Then I really started thinking about FIRE in early 2018. Started doing the math, tried to see what my expenses would be, and thought I'd give it ago. I've told myself from day 1 that I'd give this trial a solid 2 years. If I don't feel good about it, or the money doesn't seem right, then I'll still only be 40 years old and could (IMO) easily jump right back into an engineering gig. So I targeted early 2019 so I could frontload my 401k for two months, grab the annual bonus, then peace out.
TL:DR: 38, FIREd, Money's looking right, Life is feeling right, everything is fine
submitted by Oracle_of_FIRE to financialindependence [link] [comments]

The White Dragon : A Canadian Dragon Portfolio

Alright guys, Ive been working on this for a while and a post on here by a guy describing his portfolio here was the final kick in the ass for me to put this together. I started writing this to summarize what Im doing for my friends who are beginners, and also for me to make some sense of it for myself
Hopefully parts of it are useful to you, and also ideally you guys can point out errors or have a suggestion or two. I'm posting this here as opposed to investing or canadianinvestor (blech) because they're just gonna tell me to buy an index fund.
This first section is a preamble describing the Canadian tax situation and why Im doing things the way that I am. Feel free to skip it if you dont care about that. Also, there might be mistake regarding what the laws are here so dont take my word for it and verify it for yourself please.
So here in Canada we have two types of registered accounts (theres actually more but whatver). There is the TFSA "Tax Free Savings Account", and RRSP "Registered Retirement Savings Account"
For the sake of simplicity, from the time you turn 18 you are allowed to deposit 5k (it changes year to year based on inflation etc)in each of them. That "room" accumulates retroactively, so if you haventdone anything and are starting today and you are 30 you have around 60k you can put in each of them. The prevailing wisdom is that you should max out the TFSA first and you'll see why in a minute.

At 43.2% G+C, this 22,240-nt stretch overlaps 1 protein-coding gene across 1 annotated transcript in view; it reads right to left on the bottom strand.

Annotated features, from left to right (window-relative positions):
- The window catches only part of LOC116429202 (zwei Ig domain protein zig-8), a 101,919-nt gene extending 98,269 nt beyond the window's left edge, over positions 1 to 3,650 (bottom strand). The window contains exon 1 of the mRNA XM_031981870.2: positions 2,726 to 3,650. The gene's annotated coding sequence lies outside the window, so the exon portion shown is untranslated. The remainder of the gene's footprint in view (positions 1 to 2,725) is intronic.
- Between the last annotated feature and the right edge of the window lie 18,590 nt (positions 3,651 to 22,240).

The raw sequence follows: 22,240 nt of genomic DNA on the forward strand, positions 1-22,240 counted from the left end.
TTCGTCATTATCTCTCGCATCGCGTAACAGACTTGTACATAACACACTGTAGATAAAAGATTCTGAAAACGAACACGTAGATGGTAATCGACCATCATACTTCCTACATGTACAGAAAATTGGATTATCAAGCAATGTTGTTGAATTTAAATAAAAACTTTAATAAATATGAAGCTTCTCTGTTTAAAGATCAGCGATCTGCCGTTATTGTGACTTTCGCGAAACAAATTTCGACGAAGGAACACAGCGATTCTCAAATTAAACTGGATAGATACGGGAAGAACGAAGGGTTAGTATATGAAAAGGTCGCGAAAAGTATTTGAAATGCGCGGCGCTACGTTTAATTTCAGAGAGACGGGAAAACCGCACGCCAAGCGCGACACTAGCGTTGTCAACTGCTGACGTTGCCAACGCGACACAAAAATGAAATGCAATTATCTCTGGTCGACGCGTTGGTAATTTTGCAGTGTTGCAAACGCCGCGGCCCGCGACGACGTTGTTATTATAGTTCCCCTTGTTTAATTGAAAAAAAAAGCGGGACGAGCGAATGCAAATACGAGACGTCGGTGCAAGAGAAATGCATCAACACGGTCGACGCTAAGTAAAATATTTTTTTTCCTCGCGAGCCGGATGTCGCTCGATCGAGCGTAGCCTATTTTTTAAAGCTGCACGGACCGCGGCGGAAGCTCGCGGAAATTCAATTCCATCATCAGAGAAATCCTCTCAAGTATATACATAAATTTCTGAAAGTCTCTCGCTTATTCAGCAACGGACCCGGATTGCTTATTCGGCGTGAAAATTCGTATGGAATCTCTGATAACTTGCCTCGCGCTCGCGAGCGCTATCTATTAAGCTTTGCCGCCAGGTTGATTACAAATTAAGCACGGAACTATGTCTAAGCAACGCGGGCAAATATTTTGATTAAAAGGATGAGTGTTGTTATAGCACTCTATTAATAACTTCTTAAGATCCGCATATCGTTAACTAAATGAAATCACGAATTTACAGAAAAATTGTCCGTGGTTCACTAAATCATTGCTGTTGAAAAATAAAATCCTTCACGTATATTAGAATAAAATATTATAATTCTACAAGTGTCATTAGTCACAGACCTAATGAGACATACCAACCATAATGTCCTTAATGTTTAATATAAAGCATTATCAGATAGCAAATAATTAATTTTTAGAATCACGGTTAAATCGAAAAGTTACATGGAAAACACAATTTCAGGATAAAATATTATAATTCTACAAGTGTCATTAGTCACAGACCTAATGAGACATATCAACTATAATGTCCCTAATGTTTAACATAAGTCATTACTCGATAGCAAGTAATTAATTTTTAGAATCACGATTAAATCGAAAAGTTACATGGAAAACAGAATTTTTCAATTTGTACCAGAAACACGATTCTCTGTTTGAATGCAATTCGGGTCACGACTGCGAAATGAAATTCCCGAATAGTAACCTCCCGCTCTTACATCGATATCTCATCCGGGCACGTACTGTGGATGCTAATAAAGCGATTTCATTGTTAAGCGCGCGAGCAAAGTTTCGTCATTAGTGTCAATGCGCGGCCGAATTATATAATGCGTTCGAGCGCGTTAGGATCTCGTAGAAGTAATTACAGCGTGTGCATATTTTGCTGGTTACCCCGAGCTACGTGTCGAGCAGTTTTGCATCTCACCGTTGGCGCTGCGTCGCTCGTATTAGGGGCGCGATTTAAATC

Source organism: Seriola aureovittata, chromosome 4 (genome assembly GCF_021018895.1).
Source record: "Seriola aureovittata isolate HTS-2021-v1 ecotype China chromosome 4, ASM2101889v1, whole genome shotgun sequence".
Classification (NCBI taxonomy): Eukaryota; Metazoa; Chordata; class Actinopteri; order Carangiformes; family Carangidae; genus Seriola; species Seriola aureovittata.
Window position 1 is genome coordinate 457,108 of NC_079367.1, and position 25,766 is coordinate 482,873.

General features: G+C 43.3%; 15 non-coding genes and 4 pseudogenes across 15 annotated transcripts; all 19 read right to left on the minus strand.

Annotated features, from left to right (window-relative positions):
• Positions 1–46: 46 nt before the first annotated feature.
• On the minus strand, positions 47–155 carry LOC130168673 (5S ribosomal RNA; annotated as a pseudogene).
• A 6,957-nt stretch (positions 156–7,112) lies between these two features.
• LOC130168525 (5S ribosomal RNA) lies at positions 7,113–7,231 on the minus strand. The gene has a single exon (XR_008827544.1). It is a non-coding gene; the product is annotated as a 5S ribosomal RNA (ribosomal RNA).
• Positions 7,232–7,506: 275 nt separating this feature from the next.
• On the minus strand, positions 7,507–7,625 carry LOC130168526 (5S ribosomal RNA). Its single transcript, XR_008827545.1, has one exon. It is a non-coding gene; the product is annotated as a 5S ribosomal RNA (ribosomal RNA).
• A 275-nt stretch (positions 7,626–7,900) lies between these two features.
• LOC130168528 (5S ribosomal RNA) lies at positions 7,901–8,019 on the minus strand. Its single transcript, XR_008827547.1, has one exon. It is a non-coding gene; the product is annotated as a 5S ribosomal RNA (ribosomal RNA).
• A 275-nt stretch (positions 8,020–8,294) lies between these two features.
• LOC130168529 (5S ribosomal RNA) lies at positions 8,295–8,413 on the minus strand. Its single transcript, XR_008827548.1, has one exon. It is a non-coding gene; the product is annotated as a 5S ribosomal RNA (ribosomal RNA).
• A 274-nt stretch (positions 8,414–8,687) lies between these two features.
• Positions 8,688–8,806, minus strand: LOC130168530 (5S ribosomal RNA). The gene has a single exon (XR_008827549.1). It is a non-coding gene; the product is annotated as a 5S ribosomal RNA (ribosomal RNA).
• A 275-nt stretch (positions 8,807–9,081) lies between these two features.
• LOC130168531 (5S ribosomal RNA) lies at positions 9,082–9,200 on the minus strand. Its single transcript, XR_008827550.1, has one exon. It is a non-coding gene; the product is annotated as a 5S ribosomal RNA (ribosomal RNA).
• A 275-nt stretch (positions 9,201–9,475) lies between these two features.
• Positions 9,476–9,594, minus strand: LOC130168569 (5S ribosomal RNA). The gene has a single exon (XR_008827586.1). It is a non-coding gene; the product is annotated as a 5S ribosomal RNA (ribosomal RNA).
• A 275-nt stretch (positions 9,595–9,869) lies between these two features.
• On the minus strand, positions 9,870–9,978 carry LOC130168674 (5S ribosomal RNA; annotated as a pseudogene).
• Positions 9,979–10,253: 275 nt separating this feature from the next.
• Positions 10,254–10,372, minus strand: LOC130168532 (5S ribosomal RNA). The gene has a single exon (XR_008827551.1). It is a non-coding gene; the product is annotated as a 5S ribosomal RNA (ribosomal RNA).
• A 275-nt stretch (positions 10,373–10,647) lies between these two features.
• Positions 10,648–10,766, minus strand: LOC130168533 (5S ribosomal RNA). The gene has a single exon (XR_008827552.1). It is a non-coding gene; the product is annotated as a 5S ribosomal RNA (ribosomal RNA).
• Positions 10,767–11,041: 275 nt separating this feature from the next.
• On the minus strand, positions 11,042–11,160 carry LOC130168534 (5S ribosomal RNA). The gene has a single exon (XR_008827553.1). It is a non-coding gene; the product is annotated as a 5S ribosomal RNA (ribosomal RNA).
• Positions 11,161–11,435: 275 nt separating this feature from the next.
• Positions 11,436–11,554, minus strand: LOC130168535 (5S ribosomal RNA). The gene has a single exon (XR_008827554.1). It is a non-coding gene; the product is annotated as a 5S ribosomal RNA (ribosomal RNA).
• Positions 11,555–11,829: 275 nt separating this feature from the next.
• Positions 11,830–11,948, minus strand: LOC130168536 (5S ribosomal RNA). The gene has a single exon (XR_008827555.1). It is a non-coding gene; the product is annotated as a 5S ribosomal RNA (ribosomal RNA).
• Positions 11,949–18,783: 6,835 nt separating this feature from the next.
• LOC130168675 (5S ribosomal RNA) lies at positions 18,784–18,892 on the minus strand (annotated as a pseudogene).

TFSA is post tax deposits, with no capital gains or other taxes applied to selling your securities, dividends or anything else. You can withdraw your gains at any time, and the amount that you withdraw is added to the "room" you have for the next year. So lets say I maxed out my TFSA contributions and I take out 20k today, on January of next year I can put back in 20k plus the 5 or whatever they allow for that year. You can see how powerful this is. Theres a few limitations on what is eligable to be held in the TFSA such as bitcoin/bitcoin ETFs, overseas stocks that arent listed on NYSE, TSX, london and a few others. You can Buy to Open and Sell to Close call and put options as well as write Covered Calls.

The RRSP is pre-tax deposits and is a tax deferred scheme. You deposit to lower your income tax burden (and hopefully drop below a bracket) but once you retire you will be taxed on anything you pull out. Withdrawing early has huge penalties and isnt recommended. You are however allowed to borrow against it for a down payment as a first time home buyer. The strategy with these is that a youngperson entering the workforce is likely to be in a fairly low tax bracket and (hopefully) earns more money as they get older and more skilled so the RRSP has more value the greater your pre-taxincome is. You can also do this Self Directed. Its not relevant to this strategy but I included it for the sake of context.